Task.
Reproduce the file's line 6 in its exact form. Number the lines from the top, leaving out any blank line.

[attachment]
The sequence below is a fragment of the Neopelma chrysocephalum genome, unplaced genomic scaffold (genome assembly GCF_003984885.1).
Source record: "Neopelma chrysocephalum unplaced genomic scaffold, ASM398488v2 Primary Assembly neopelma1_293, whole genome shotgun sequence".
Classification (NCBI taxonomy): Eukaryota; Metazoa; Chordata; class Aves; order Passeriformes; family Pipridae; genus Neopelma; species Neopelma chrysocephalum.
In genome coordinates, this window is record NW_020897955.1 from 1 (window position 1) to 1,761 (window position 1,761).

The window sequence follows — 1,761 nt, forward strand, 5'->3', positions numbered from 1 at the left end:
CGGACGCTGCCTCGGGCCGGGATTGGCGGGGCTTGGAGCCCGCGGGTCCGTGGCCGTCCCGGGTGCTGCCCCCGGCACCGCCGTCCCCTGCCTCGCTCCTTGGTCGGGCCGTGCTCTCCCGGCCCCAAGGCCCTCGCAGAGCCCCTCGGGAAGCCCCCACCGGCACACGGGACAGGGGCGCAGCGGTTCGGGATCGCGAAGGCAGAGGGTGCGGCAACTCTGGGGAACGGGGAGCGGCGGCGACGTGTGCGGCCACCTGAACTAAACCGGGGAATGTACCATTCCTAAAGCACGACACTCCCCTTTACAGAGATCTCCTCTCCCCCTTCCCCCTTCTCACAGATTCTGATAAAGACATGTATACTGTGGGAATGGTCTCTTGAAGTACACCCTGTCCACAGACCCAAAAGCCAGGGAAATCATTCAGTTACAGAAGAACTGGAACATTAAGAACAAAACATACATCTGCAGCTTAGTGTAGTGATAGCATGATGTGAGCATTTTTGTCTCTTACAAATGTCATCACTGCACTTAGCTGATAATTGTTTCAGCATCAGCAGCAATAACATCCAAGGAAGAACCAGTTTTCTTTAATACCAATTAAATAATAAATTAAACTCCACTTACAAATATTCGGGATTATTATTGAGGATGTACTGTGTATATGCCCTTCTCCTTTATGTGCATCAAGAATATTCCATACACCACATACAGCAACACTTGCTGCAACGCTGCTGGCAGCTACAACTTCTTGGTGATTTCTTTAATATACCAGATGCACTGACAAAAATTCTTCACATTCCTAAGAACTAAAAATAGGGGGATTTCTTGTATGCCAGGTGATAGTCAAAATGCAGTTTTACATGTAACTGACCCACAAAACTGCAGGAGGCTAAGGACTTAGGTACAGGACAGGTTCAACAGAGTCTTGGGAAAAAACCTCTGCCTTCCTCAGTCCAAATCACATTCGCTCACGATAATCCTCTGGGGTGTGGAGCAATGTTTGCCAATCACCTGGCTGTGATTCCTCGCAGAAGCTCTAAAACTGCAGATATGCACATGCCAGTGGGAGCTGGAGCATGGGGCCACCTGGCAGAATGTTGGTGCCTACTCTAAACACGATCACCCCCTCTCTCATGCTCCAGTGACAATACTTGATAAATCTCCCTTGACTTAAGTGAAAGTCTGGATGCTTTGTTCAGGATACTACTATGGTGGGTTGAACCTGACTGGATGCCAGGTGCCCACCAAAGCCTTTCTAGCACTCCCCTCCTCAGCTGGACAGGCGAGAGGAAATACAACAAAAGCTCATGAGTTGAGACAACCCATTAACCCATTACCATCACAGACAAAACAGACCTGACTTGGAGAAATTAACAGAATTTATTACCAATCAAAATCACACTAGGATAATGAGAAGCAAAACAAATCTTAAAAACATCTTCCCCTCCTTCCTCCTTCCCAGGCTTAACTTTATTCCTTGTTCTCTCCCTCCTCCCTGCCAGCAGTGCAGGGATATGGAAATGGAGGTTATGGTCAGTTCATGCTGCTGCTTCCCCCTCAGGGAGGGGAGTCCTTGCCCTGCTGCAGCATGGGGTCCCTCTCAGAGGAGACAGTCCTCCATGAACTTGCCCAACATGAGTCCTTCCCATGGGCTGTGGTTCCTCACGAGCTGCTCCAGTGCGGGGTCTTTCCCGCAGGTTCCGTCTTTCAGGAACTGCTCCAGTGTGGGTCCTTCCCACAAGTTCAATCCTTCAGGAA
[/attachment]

CGGACGCTGCCTCGGGCCGGGATTGGCGGGGCTTGGAGCCCGCGGGTCCGTGGCCGTCCCGGGTGCTGCCCCCGGCACCGCCGTCCCCTGCCTCGCTCCTTGGTCGGGCCGTGCTCTCCCGGCCCCAAGGCCCTCGCAGAGCCCCTCGGGAAGCCCCCACCGGCACACGGGACAGGGGCGCAGCGGTTCGGGATCGCGAAGGCAGAGGGTGCGGCAACTCTGGGGAACGGGGAGCGGCGGCGACGTGTGCGGCCACCTGAACTAAACCGGGGAATGTACCATTCCTAAAGCACGACACTCCCCTTTACAGAGATCTCCTCTCCCCCTTCCCCCTTCTCACAGATTCTGATAAAGACATGTATACTGTGGGAATGGTCTCTTGAAGTACACCCTGTCCACAGACCCAAAAGCCAGGGAAATCATTCAGTTACAGAAGAACTGGAACATTAAGAACAAAACATACATCTGCAGCTTAGTGTAGTGATAGCATGATGTGAGCATTTTTGTCTCTTACAAATGTCATCACTGCACTTAGCTGATAATTGTTTCAGCATCAGCAGCAATAACATCCAAGGAAGAACCAGTTTTCTTTAATACCAATTAAATAATAAATTAAACTCCACTTACAAATATTCGGGATTATTATTGAGGATGTACTGTGTATATGCCCTTCTCCTTTATGTGCATCAAGAATATTCCATACACCACATACAGCAACACTTGCTGCAACGCTGCTGGCAGCTACAACTTCTTGGTGATTTCTTTAATATACCAGATGCACTGACAAAAATTCTTCACATTCCTAAGAACTAAAAATAGGGGGATTTCTTGTATGCCAGGTGATAGTCAAAATGCAGTTTTACATGTAACTGACCCACAAAACTGCAGGAGGCTAAGGACTTAGGTACAGGACAGGTTCAACAGAGTCTTGGGAAAAAACCTCTGCCTTCCTCAGTCCAAATCACATTCGCTCACGATAATCCTCTGGGGTGTGGAGCAATGTTTGCCAATCACCTGGCTGTGATTCCTCGCAGAAGCTCTAAAACTGCAGATATGCACATGCCAGTGGGAGCTGGAGCATGGGGCCACCTGGCAGAATGTTGGTGCCTACTCTAAACACGATCACCCCCTCTCTCATGCTCCAGTGACAATACTTGATAAATCTCCCTTGACTTAAGTGAAAGTCTGGATGCTTTGTTCAGGATACTACTATGGTGGGTTGAACCTGACTGGATGCCAGGTGCCCACCAAAGCCTTTCTAGCACTCCCCTCCTCAGCTGGACAGGCGAGAGGAAATACAACAAAAGCTCATGAGTTGAGACAACCCATTAACCCATTACCATCACAGACAAAACAGACCTGACTTGGAGAAATTAACAGAATTTATTACCAATCAAAATCACACTAGGATAATGAGAAGCAAAACAAATCTTAAAAACATCTTCCCCTCCTTCCTCCTTCCCAGGCTTAACTTTATTCCTTGTTCTCTCCCTCCTCCCTGCCAGCAGTGCAGGGATATGGAAATGGAGGTTATGGTCAGTTCATGCTGCTGCTTCCCCCTCAGGGAGGGGAGTCCTTGCCCTGCTGCAGCATGGGGTCCCTCTCAGAGGAGACAGTCCTCCATGAACTTGCCCAACATGAGTCCTTCCCATGGGCTGTGGTTCCTCACGAGCTGCTCCAGTGCGGGGTCTTTCCCGCAGGTTCCGTCTTTCAGGAACTGCTCCAGTGTGGGTCCTTCCCACAAGTTCAATCCTTCAGGAA